Refinery29 preps 2016 programming slate ‘for, by and about women’

Chief content officer Amy Emmerich talks to StreamDaily about the media co's drive to reach its core audience, "with no shaming."
January 26, 2016

It’s been nearly a year since the executive team behind women’s lifestyle and beauty brand Refinery29 broadcast to the world it was not just a publisher, but a force to be reckoned with in digital media.

The announcement was made at the NewFronts in April, where Amy Emmerich (pictured right), then the company’s newly minted EVP of programming, unveiled ambitious plans to create a “women-first” hub for video development and production across genres (including comedy, scripted, docs and dramas)  — all of them aimed at “bad-ass, bold women.”AmyEmmerich

“I have a daughter. I want her to learn how to kick some ass and wear some lipstick while she does it,” said Emmerich at the time.

That vision is now coming to fruition with several of the previously announced titles set to bow this year, along with several new projects.

Among the first out of the gate is the ShatterBox Anthology, a collection of 12 short-form films created by female directors, writers and animators. The series, announced at the Sundance Film Festival this week, is set to run monthly on Refinery29’s home site beginning this spring. It will debut with Kitty, which is directed by Academy Award nominee Chloe Sevigny. Adapted from Paul Bowles’ short story of the same name, Kitty follows a little girl who dreams of becoming a kitten and finds herself transformed into one. The film features Ione Skye (Say AnythingArrested Development) and Lee Meriwether (Barnaby Jones), along with Oscar-nominated cinematographer Seamus McGarvey (Atonement, The Avengers). The film is produced by Christina Piovesan of First Generation Films, and Lizzie Nastro, in collaboration with executive producer Refinery29.

The Shatterbox project also has the creative support of the Sundance Institute, which works annually to showcase new stories from emerging and established women in film.

The anthology comes as Refinery29 gears up to launch another female-led production, The Skinny. Created by YouTuber and actor Jessie Kahnweiler (pictured above) in collaboration with Jill Soloway (Transparent), Andrea Sperling and Rebecca Odes of Wifey.TV, the dark comedic web series about bulimia premiered at Sundance.

“It’s great. The Skinny hits everything that we wanted it to do,” said Emmerich, now Refinery’s chief content officer, in an interview with StreamDaily. “Let’s break taboo about all the issues that women want to hear about and talk about, but we are told to be ashamed to talk about. Bulimia is one.”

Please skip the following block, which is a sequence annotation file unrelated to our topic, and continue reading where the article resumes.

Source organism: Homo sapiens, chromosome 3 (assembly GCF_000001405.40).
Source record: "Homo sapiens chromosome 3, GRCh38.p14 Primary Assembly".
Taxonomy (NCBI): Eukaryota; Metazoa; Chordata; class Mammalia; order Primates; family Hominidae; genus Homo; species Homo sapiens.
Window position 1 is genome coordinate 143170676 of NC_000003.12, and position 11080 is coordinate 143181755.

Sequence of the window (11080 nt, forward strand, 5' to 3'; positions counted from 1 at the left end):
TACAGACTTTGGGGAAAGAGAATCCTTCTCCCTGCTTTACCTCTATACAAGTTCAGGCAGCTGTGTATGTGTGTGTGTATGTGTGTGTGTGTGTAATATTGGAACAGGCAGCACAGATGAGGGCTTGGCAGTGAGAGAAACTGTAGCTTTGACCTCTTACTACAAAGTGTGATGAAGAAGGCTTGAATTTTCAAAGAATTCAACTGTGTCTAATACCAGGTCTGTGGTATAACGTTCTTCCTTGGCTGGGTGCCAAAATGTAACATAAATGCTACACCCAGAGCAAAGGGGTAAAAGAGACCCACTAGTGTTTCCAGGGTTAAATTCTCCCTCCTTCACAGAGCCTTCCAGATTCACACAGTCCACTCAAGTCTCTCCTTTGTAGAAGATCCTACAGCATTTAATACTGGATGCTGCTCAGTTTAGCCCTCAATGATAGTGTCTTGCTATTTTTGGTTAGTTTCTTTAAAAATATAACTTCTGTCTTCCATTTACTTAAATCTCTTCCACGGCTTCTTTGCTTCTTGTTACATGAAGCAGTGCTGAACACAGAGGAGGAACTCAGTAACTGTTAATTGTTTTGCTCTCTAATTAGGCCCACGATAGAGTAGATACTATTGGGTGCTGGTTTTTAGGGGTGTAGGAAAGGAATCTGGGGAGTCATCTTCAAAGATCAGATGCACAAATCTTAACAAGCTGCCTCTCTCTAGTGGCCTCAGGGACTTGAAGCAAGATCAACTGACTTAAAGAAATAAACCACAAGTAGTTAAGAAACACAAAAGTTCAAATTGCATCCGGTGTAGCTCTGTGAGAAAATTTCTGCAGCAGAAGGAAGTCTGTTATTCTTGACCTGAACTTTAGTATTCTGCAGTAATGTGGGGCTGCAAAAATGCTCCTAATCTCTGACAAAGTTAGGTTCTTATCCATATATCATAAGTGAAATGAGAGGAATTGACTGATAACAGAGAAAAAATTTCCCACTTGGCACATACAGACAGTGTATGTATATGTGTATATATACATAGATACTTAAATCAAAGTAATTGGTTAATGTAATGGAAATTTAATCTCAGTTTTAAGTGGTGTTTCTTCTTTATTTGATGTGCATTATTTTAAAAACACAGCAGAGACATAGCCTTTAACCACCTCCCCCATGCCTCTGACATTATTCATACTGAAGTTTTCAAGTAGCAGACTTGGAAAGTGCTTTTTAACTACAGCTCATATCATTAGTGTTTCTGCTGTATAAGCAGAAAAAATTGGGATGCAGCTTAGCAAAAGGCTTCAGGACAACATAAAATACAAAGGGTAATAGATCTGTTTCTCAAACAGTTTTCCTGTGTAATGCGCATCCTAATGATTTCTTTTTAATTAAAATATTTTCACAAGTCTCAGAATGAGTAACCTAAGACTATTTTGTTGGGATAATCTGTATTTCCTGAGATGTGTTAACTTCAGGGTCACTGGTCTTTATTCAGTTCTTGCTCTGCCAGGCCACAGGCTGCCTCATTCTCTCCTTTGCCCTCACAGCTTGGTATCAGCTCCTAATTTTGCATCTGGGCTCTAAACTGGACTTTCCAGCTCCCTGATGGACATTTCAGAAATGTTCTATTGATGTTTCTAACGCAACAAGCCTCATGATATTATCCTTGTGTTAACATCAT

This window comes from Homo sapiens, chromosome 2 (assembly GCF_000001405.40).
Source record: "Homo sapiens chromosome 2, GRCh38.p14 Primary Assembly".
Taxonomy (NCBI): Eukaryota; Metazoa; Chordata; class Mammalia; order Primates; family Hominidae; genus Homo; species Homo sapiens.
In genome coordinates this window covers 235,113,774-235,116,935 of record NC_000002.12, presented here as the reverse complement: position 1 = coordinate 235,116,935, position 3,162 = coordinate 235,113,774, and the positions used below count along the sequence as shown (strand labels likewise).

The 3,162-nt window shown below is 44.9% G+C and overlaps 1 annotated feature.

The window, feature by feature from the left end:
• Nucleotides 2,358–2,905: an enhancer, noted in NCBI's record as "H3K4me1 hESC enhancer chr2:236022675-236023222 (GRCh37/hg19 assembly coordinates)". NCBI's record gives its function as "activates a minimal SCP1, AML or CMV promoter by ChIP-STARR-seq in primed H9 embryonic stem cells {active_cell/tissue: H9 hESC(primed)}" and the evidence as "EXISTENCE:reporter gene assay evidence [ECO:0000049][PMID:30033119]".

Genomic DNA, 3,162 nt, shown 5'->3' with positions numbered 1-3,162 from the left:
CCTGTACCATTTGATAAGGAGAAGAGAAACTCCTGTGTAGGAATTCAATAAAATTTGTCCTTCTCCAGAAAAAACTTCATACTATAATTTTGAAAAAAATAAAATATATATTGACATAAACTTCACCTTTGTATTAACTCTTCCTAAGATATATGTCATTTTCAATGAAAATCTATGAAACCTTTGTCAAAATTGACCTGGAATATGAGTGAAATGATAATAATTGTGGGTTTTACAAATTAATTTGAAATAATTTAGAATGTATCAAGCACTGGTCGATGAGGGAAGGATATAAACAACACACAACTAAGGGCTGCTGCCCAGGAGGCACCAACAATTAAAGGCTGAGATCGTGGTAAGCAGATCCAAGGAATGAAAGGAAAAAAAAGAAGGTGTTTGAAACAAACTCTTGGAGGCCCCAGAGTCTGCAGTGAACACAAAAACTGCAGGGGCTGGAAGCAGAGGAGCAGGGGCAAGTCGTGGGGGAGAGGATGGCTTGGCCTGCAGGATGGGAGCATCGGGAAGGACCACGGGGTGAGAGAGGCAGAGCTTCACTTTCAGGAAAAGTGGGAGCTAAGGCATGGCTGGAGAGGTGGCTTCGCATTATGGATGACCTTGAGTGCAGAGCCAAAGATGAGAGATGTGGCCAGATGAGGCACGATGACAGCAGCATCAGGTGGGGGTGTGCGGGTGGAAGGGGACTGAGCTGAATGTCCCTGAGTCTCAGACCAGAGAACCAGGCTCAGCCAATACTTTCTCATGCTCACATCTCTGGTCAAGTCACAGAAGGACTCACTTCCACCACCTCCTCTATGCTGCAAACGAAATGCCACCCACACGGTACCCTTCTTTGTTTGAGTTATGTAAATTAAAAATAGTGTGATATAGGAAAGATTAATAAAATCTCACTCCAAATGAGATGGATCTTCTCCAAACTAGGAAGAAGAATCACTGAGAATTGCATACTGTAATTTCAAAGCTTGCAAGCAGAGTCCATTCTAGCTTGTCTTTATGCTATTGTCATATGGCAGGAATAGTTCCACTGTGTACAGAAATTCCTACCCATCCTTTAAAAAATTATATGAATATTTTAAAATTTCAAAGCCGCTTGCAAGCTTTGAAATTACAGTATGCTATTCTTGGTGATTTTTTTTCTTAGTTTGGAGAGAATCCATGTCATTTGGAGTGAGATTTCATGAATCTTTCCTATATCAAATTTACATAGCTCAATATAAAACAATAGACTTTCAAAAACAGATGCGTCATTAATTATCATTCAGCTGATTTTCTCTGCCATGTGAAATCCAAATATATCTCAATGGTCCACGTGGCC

Emmerich said Kahnweiler came to Refinery29 with the project after turning down offers from various networks because no one would let her to be as involved in the project  as she wanted to be.

“She really did write this, direct it and she wanted to be in it. To me, coming from the network side, I was like, ‘Let’s go. I’ll let you do the whole thing.’ I feel like that is a true partnership. She has as much to ride on it as we do,” said Emmerich, who called the show “the next iteration of Girls…but it feels very West Coast and more Jewish.”

“I also felt like, if Jill Soloway is betting on you, then why would anyone else feel like they had to tell Jill and Jessie that we don’t think you are competent enough to do these things.”

Emmerich said The Skinny will be marketed on Facebook, but it will air on YouTube and on Refinery29’s home site. An exact date has yet to be scheduled. Emmerich said all six 10-minute episodes of the series will likely drop at once.

“We’re still testing with the audience, but I think this (series) really wants to be consumed consistently,” she said.

Other titles set to launch are:

  • A Woman’s Place: The Frontlines of Feminism, created in partnership with We Are the XX co-founders Kassidy Brown and Allison Rapson and executive produced by Lauren Zalaznick, and
  • Her Shorts, a series of short films created in partnership with Planned Parenthood told through a comedic or dramatic lens, focusing on reproductive and sexual health issues.

Over the past year, Refinery has seen an explosion of growth both in original content creation and total video view counts — spurred by a $50 million investment from Scripps and WPP. According to its own statistics, Refinery grew its audience by almost 200% in 2015 to more than 120 million monthly views across platforms, including the Refinery website, Facebook, Twitter and Snapchat Discover

In August, the company also launched its own influencer network, Here & Now, as it looks to build its advertising partnerships.

With more than 100 million users across platforms, the company counts the likes of Vice and Buzzfeed among its chief competitors for the hearts and eyes of millennials — with one notable exception:

“We are creating programming for, by and about women,” said Emmerich. “I think we are at an interesting point in the brand’s life where we don’t have to just speak to one type of woman. We really are talking to 360 degrees of all types of women, with no shaming.”

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